Peloton’s new CEO sees app store and overhauled subscription model in its future


Barry McCarthy, Peloton’s new CEO, weighs an app retailer and new subscription mannequin as potential methods to kickstart the corporate’s stagnant gross sales, as acknowledged in an interview with the New York Times’ DealBook.

McCarthy, who served as the previous chief monetary officer of Spotify and Netflix, says his imaginative and prescient for Peloton might embody an app retailer open to third-party content material. “As we speak, it’s a closed platform — nevertheless it might be an open platform and a part of the creator financial system,” McCarthy tells the NYT. “What different apps would you placed on it? Might or not it’s operating an app retailer?”

He additionally downplays the significance of {hardware} in relation to Peloton’s health gear. McCarthy suggests essentially the most invaluable experiences come from on-screen interplay with instructors, music, and community features (which embody issues like leaderboards and video chatting) that he says the health firm has “solely simply begun to develop.”

Shaking issues up some extra, McCarthy once again hints at the possibility of a model new subscription mannequin. He tells the NYT he needs to seek out the “candy spot” between the price of the exercise gear and a subscription to Peloton’s courses. As an alternative of promoting Peloton’s gear for upwards of $1,000, McCarthy envisions a “dramatically decrease” upfront value and the next subscription payment of “possibly $70 or $80.” Peloton presently gives its subscription for $39 / month.

The Peloton saga has been nothing however eventful. After its gross sales skyrocketed within the midst of the COVID-19 pandemic, Peloton overcompensated by spending hundreds of millions to expedite shipping and build a new factory. However as folks began returning to gyms, and Peloton recalled its treadmills attributable to reports of injured children and one death, gross sales started to droop a lot in order that the corporate put a pause on treadmill and bike production.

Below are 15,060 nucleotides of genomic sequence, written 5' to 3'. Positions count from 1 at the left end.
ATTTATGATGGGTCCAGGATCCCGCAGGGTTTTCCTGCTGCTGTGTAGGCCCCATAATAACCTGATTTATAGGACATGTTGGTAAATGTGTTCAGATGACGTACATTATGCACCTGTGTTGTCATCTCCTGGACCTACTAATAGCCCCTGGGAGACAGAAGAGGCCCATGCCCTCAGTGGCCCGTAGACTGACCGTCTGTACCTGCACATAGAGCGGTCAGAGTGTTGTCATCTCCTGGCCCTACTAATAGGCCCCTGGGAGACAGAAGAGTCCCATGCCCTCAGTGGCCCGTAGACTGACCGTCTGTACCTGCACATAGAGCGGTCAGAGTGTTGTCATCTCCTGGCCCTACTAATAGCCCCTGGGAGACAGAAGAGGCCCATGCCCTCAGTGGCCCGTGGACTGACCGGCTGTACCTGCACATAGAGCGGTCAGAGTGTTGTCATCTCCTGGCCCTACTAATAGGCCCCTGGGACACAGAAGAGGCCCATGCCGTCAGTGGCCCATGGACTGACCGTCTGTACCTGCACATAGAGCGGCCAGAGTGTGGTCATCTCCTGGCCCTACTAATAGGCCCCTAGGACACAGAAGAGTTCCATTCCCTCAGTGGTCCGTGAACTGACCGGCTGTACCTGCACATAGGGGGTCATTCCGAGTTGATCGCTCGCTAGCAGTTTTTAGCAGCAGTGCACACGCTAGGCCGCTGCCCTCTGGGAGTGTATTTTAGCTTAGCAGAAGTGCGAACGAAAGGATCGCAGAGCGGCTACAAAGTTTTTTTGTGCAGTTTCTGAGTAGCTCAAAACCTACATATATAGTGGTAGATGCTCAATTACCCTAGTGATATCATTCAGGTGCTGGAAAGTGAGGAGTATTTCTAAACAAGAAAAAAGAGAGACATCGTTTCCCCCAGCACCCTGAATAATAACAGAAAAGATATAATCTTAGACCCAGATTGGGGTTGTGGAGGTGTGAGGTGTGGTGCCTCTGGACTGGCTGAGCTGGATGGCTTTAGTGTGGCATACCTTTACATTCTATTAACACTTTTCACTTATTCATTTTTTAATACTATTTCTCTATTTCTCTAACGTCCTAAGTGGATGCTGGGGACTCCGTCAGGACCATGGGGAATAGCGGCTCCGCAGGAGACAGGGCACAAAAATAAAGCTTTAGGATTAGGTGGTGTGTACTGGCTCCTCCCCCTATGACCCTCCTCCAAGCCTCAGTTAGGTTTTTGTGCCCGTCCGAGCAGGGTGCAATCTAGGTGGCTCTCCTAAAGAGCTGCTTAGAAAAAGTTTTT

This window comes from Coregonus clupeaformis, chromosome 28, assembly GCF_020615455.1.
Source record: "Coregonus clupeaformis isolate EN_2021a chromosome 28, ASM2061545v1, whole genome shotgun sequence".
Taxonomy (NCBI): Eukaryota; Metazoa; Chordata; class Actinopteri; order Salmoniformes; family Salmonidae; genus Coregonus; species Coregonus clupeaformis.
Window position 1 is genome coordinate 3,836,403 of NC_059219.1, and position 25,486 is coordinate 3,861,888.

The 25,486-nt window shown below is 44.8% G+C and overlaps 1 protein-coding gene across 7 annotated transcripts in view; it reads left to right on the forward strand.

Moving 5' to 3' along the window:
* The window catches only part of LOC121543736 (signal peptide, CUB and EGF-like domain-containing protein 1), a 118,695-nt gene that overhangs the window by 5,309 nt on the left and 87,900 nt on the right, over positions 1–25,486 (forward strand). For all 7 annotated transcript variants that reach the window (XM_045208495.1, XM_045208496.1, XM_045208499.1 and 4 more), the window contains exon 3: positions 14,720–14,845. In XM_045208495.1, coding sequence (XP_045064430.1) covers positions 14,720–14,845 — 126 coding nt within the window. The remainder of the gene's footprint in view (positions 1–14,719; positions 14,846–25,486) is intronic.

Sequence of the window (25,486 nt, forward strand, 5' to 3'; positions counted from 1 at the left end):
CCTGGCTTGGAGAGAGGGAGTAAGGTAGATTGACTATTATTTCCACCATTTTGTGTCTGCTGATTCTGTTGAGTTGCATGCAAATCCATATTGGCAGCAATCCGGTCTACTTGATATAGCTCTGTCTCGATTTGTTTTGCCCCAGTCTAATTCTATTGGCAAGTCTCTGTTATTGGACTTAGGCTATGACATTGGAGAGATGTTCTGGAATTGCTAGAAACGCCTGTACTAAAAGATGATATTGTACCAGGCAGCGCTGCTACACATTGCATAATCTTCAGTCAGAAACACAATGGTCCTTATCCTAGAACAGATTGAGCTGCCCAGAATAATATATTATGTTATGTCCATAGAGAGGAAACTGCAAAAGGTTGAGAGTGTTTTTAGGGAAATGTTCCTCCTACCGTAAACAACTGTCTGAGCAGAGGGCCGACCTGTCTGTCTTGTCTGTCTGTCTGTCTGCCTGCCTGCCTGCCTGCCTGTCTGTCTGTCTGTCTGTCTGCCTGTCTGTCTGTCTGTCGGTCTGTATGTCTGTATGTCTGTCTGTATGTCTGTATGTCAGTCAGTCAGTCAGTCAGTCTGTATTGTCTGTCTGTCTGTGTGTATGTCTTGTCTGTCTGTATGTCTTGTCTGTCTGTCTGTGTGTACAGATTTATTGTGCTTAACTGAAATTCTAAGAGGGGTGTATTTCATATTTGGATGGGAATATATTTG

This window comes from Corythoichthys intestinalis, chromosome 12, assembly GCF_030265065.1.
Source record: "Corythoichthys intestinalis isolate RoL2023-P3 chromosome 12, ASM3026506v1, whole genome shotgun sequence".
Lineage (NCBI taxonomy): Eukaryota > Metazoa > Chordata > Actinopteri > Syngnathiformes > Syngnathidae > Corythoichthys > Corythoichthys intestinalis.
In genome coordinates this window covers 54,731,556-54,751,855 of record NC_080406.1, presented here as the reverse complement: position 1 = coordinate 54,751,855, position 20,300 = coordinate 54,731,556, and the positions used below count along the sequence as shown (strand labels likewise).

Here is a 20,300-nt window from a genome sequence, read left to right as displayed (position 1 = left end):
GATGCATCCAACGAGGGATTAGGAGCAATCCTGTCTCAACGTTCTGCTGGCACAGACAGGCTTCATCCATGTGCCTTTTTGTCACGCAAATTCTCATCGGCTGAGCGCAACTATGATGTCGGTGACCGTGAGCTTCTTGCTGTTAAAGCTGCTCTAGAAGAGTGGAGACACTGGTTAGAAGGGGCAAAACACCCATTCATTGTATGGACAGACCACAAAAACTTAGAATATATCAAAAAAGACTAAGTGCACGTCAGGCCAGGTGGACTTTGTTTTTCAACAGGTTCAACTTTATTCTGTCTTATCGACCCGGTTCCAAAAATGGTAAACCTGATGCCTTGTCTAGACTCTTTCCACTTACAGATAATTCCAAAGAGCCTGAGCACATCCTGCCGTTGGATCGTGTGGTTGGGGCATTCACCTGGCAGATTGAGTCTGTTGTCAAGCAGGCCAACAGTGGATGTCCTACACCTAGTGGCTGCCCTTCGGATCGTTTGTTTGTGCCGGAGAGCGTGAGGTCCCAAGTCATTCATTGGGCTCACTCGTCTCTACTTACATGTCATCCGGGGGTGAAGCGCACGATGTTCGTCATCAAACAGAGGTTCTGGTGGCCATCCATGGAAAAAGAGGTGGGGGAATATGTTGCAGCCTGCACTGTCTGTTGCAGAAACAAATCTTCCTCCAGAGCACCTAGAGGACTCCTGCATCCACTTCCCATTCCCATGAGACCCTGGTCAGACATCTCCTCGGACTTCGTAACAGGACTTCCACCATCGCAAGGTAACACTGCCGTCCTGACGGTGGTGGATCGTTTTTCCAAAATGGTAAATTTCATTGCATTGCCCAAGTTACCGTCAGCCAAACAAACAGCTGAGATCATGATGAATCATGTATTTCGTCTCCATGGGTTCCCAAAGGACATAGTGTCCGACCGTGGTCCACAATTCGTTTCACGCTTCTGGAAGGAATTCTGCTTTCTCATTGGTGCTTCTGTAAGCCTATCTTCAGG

Earlier this month, former CEO John Foley stepped down and announced the termination of 2,800 employees. McCarthy’s first day on the job was marked by a tense meeting with fired Peloton employees, all whereas rumors swirled about a Peloton buyout (which McCarthy has since dispelled).

It appears McCarthy is assured he can steer Peloton in the suitable course, however he probably can’t do it by modifying subscriptions alone. Throwing an app retailer within the combine makes issues a bit extra fascinating, although. It may widen Peloton’s scope past health courses and gear, letting it leverage third-party app gross sales and recognition to its benefit.



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